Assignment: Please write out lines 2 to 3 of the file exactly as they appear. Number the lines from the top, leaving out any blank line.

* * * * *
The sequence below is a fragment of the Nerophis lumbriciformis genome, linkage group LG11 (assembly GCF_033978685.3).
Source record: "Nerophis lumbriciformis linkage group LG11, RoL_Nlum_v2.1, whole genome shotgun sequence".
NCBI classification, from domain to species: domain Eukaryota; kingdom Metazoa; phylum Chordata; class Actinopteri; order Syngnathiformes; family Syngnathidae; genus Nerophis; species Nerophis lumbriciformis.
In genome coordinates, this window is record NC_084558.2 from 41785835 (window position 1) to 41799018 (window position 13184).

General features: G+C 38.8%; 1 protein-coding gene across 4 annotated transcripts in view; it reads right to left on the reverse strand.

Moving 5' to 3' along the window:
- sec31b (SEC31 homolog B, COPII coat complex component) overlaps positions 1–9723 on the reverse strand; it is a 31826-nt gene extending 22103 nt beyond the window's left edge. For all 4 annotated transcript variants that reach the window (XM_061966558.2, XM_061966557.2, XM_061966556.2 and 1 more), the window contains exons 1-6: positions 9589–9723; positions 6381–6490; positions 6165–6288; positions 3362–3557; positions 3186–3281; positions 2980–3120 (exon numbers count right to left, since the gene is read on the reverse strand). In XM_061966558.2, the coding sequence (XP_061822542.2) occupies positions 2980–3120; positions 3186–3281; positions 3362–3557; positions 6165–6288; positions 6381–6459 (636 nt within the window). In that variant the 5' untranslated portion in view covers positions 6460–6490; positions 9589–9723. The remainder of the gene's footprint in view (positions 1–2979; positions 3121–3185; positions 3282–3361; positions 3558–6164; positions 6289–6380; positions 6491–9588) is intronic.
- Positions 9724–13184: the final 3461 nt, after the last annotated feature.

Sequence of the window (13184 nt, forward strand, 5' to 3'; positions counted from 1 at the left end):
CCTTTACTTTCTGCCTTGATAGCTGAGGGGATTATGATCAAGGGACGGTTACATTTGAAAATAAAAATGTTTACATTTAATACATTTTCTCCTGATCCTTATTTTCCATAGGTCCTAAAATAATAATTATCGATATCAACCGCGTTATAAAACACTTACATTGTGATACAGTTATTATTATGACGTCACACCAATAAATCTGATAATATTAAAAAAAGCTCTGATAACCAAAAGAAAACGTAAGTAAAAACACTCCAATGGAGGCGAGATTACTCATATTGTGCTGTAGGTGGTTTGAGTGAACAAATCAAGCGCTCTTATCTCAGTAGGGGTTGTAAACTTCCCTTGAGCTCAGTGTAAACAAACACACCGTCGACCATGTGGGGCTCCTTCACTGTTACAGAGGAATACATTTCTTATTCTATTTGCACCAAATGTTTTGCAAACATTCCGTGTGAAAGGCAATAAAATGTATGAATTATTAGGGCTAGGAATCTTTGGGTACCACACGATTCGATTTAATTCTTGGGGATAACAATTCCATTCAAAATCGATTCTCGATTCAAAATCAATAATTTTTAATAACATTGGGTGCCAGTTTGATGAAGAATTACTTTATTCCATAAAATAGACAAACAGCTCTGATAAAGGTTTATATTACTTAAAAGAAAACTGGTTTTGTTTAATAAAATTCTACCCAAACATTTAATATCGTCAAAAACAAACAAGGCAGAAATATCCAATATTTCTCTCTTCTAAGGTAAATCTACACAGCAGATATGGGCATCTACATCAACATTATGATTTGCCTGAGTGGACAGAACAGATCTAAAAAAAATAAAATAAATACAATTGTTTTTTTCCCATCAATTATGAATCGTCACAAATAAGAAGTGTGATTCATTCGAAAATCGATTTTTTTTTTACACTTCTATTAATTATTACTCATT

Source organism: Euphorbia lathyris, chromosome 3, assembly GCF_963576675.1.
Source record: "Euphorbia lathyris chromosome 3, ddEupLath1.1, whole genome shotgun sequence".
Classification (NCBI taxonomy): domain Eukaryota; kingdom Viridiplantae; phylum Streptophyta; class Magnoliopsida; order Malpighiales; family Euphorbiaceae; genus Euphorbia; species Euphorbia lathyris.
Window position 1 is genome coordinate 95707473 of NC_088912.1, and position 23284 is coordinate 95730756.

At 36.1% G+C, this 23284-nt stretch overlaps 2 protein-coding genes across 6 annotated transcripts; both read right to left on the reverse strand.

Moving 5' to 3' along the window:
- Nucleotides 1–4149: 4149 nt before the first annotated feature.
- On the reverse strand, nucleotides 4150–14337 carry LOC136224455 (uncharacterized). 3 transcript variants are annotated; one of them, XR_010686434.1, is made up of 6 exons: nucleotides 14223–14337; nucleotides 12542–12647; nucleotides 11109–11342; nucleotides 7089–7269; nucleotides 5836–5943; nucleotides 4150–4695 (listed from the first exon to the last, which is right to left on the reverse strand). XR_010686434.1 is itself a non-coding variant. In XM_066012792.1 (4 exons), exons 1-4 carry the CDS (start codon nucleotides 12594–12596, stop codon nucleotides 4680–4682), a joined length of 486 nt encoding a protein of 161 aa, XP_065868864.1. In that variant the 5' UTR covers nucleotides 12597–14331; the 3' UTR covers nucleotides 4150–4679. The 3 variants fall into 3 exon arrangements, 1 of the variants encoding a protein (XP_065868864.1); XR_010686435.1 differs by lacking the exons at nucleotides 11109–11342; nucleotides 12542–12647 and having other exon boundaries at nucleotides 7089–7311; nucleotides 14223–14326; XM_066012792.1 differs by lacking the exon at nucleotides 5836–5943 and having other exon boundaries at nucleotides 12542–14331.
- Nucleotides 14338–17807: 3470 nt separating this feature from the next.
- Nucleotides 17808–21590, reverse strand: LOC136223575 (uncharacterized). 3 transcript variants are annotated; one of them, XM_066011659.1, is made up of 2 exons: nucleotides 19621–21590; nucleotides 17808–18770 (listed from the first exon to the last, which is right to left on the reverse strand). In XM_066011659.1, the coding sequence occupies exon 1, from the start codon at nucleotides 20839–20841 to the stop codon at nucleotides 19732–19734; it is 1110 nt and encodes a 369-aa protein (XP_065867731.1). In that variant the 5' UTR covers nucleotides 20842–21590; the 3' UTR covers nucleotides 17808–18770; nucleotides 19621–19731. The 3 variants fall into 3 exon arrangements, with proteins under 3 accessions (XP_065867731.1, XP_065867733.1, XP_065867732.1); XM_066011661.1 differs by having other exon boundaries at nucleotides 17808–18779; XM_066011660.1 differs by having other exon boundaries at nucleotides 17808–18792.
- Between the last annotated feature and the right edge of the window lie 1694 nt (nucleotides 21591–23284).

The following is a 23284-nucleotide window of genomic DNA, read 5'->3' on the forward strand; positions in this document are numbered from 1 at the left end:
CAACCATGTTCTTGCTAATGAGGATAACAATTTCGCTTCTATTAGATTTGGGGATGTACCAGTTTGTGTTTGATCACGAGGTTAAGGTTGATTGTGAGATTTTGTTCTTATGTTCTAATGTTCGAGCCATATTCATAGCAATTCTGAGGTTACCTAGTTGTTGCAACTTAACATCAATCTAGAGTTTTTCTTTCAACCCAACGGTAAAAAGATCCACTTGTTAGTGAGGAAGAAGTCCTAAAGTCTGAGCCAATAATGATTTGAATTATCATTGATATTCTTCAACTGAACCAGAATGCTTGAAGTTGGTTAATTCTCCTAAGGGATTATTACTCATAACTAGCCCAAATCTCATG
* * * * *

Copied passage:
Source record: "Nerophis lumbriciformis linkage group LG11, RoL_Nlum_v2.1, whole genome shotgun sequence".
NCBI classification, from domain to species: domain Eukaryota; kingdom Metazoa; phylum Chordata; class Actinopteri; order Syngnathiformes; family Syngnathidae; genus Nerophis; species Nerophis lumbriciformis.